<NationaReport> The Phish Rock and Roll Music Band is currently touring the United States and reaping havoc on each town and venue they play. My latest entertainment review is a follow-up, if you will, on my expose piece regarding the horrible cost in life and social construct the Phish visited upon the town of Chicago when they played Soldier’s Stadium for three shows in July.
I have received a tremendous reaction to my article for which I stand in my own britches selfishly proud but at the same time astonished. Parent and family welfare groups have flooded my e-inbox with pleas and appeals to not let this story die. I have a tremendous deepness of heart for those parents among us that stand erect and ready in the face of the moral and emotional trials that The Phish represent for our precious youth. I promise today and forever while blood beats through the heart of I, Cassidy Pen, that I will never allow the plight of parents and families that have seen their loved ones become victims of the Phish to become a statistic.
One such plea was from Sherrie, a single mother of three from Des Moines, IA who will remain nameless for the purposes of this article. In her heartfelt and deeply disturbing letter, she documented how her two oldest children have fallen under the hypnotic spell of four demon New Englanders to the point where they twirl their lives away in a marijuana stupors and worship lists of sets from such havens of degradation as Saratoga Springs and Gorge, Oregon.
Particularly of concern to this parent and child welfare groups nationwide are the messages contained in their songs. Being that I could not decipher a word that Trey Pistachio was shrieking when I witnessed their live Chicago debacles, I questioned the need to expose the lyrical content of their songs. But when alerted by these groups, I read exactly what was contained within the stanzas of certain Phish “songs” and I came to agree. I am now officially deeply concerned about the lyrical content, especially when hearing the children “whoo” to certain passages on concert recordings that the band peddles on their website.
“Fluffhead” is a number appearing on their ‘Junta’ album. Pistachio put this together with the help of a Polish communist named Pollack. It documents a freighting tale about a serial killer and the kind of wanton drug use that brings down societies and allows anarchy and human desperation to reign.
Upon hearing the voice of concern from family research groups about this song, I performed what is commonly known in journalistic research circles as a “google” search. Being a man of integrity and steel grit from my days in the service to Uncle Sam, I did not have my internet content filter applied. The disgusting list of websites and media files that returned from my search of “Fluffhead” was appalling. I almost vomited on my laptop screen. This is from a man (myself) that experienced some of the most cruel and horrible wartime combat death imaginable.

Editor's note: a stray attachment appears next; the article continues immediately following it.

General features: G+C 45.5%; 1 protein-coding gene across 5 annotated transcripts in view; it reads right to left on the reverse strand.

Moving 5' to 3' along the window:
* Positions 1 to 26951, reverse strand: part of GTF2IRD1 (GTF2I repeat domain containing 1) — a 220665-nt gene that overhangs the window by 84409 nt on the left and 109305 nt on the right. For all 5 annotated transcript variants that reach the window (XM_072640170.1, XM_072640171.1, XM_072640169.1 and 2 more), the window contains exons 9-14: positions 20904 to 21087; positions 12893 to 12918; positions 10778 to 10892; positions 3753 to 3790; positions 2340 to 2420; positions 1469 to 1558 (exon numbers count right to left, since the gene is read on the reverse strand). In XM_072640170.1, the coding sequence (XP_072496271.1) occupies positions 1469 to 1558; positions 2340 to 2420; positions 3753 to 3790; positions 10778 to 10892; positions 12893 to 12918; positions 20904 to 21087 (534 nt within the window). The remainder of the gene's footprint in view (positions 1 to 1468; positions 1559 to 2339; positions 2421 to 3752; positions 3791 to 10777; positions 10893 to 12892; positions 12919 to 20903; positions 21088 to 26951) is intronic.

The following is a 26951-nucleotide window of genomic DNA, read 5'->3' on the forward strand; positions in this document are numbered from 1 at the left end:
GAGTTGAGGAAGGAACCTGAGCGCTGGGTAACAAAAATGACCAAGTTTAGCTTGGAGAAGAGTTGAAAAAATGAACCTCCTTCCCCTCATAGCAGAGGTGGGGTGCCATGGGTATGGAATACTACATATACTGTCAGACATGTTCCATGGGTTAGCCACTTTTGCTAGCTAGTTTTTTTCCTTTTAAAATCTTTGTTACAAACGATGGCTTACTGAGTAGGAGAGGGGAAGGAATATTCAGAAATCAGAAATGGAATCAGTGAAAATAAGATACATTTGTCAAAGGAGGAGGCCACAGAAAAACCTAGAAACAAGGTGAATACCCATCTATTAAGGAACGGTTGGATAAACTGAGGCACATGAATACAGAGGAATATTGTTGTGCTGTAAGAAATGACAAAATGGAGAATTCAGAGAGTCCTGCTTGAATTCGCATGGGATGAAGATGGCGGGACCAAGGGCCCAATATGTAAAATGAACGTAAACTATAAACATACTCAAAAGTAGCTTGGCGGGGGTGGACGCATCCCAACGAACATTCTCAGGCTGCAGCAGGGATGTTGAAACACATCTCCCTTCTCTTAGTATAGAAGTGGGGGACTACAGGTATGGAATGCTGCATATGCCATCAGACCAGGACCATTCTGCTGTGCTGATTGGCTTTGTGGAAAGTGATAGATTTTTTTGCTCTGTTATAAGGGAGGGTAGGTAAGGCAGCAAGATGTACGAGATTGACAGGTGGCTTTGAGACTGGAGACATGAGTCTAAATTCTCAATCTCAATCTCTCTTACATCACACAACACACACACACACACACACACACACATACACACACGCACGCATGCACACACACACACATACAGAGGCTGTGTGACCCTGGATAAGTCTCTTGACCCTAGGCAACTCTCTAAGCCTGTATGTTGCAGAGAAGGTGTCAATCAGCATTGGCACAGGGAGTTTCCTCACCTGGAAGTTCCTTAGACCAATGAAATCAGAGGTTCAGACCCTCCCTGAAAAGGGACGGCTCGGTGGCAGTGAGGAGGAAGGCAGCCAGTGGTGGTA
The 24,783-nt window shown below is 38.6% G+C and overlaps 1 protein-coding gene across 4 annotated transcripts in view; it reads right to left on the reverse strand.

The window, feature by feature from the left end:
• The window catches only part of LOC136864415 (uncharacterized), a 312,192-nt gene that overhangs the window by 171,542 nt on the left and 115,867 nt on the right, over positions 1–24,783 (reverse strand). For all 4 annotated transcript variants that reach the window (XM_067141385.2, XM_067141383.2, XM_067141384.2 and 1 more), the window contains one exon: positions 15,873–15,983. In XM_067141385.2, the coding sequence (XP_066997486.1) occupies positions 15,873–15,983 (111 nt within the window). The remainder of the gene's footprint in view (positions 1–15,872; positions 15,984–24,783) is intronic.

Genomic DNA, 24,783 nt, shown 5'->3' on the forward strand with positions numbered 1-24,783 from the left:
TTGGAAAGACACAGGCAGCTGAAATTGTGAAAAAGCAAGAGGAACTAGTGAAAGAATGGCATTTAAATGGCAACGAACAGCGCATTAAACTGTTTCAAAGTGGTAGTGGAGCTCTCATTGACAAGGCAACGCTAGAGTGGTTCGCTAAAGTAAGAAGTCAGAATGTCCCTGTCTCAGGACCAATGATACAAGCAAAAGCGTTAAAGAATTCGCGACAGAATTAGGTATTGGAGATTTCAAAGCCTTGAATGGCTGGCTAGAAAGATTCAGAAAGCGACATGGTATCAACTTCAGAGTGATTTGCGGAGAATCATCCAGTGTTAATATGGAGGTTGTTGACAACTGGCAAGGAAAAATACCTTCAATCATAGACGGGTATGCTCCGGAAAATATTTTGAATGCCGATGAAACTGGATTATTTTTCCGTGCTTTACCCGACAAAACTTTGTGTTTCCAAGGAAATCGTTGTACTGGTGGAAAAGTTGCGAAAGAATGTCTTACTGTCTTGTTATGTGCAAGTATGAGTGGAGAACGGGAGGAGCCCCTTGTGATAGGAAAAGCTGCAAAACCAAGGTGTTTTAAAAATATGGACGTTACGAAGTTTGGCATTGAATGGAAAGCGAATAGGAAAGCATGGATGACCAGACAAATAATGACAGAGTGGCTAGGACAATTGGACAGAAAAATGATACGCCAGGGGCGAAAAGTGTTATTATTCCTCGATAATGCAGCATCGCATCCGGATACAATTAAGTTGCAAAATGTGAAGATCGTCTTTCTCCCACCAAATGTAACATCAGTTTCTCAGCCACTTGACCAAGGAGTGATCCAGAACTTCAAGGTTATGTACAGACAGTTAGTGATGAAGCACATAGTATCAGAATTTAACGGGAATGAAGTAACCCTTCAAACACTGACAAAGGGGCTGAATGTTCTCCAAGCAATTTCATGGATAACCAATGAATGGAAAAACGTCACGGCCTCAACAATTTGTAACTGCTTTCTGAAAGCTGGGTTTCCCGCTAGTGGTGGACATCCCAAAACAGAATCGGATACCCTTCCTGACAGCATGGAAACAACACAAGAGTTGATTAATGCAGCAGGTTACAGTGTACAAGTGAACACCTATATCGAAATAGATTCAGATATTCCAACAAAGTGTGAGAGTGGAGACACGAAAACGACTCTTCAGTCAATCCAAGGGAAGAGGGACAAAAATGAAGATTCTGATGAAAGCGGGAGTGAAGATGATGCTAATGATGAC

After a short break to pray, gather my thoughts, and confide in my beautiful wife for inspiration and the will to continue, I read further.
===== WARNING! =====The following lyrical analysis is provided for mature adults and those of moral fortitude. Some content is controversial and not intended for sensitive or immature audiences. Please make sure that all women and children are removed from the room before reading further.
In the song, “Fluffhead,” the opening stanza finally appears after a painstakingly long listen to what is called in jamband circuits a “pre-vocal.”
Fluffhead was a man
With a horrible disease
Could not find no cure
Won’t you help him if you please?
It reads certainly like a cry for help and, if for not reading my introduction, would not seem out of place in one of Jesus Christ’s parables in the Holy Book. But after this tug at the heart, the song takes a menacing turn.
Fluff came to my door
Fluff came to New York (two parts)
Askin’ me for change
His eyes were clear and pure
But his mind was so deranged
The suggestion of criminal mental illness is not lost to me. No doubt, the influence of drugs is paramount to the music and lyrical content of The Phish and other jam styled bands that peddle this garbage to our youth. The subject “Fluffhead” of this ditty is the kind of bohemian Greenwich Village type of red beatnik that infected New York City’s West Side in the late 1950′s and 60′s. Beneath the eyes of the public law enforcement and the media, thousands of bums and musically inclined poets penned communist songs of protest spitting in America’s eye while glorifying the Vietcong and Chairman Mao’s plans to discredit the young boys that were defending the very freedoms that they use to write mind-blowing filth like this.
I gasped in shock and then felt the rage inside when I read the next stanza.
Fluff went to a banker
Askin’ for some bills
The banker said, “I ain’t got that
But I sure got some powerful pills.
This last line is one that the “heads” use to supply an evil adrenalin rush to their burned out brains, a hidden code for the sick children that attend these shows that drugs are plentiful and abundant and that there is much money to be made on the sale and distribution thereof. Their tortured and addled minds are too young to process the deep underbelly of satanic influence and anti-authoritarian angst that these songs advance. The last line is shouted out in a sickening chant with raised fists as if telling the world, “Yes, Satan, I will do drugs and prostitute my body and soul for you.”
In conclusion, I must plead to you to help society rid itself of this trash. Don’t allow your children to attend The Phish concerts or bing their online music. Please keep your loved ones close and attend church together. The power of God’s word will deliver you from this type of sinister attempt to gather yours and your children’s souls.